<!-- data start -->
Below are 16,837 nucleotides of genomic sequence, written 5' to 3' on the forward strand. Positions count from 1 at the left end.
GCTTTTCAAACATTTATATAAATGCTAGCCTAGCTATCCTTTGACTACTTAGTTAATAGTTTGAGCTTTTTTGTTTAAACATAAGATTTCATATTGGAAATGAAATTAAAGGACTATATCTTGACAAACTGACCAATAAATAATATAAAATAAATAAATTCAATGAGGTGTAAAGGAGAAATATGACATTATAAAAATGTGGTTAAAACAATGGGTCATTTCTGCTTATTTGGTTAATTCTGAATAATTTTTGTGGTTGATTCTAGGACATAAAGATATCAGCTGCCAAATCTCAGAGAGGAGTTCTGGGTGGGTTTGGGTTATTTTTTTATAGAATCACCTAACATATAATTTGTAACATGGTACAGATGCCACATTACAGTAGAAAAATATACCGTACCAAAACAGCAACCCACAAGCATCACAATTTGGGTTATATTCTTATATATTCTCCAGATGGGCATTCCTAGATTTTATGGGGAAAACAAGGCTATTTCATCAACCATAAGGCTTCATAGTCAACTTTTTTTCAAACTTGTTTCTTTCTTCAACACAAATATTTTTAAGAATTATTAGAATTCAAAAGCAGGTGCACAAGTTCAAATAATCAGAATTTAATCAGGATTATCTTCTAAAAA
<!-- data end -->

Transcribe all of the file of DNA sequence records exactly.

Below are 16,837 nucleotides of genomic sequence, written 5' to 3' on the forward strand. Positions count from 1 at the left end.
GCTTTTCAAACATTTATATAAATGCTAGCCTAGCTATCCTTTGACTACTTAGTTAATAGTTTGAGCTTTTTTGTTTAAACATAAGATTTCATATTGGAAATGAAATTAAAGGACTATATCTTGACAAACTGACCAATAAATAATATAAAATAAATAAATTCAATGAGGTGTAAAGGAGAAATATGACATTATAAAAATGTGGTTAAAACAATGGGTCATTTCTGCTTATTTGGTTAATTCTGAATAATTTTTGTGGTTGATTCTAGGACATAAAGATATCAGCTGCCAAATCTCAGAGAGGAGTTCTGGGTGGGTTTGGGTTATTTTTTTATAGAATCACCTAACATATAATTTGTAACATGGTACAGATGCCACATTACAGTAGAAAAATATACCGTACCAAAACAGCAACCCACAAGCATCACAATTTGGGTTATATTCTTATATATTCTCCAGATGGGCATTCCTAGATTTTATGGGGAAAACAAGGCTATTTCATCAACCATAAGGCTTCATAGTCAACTTTTTTTCAAACTTGTTTCTTTCTTCAACACAAATATTTTTAAGAATTATTAGAATTCAAAAGCAGGTGCACAAGTTCAAATAATCAGAATTTAATCAGGATTATCTTCTAAAAA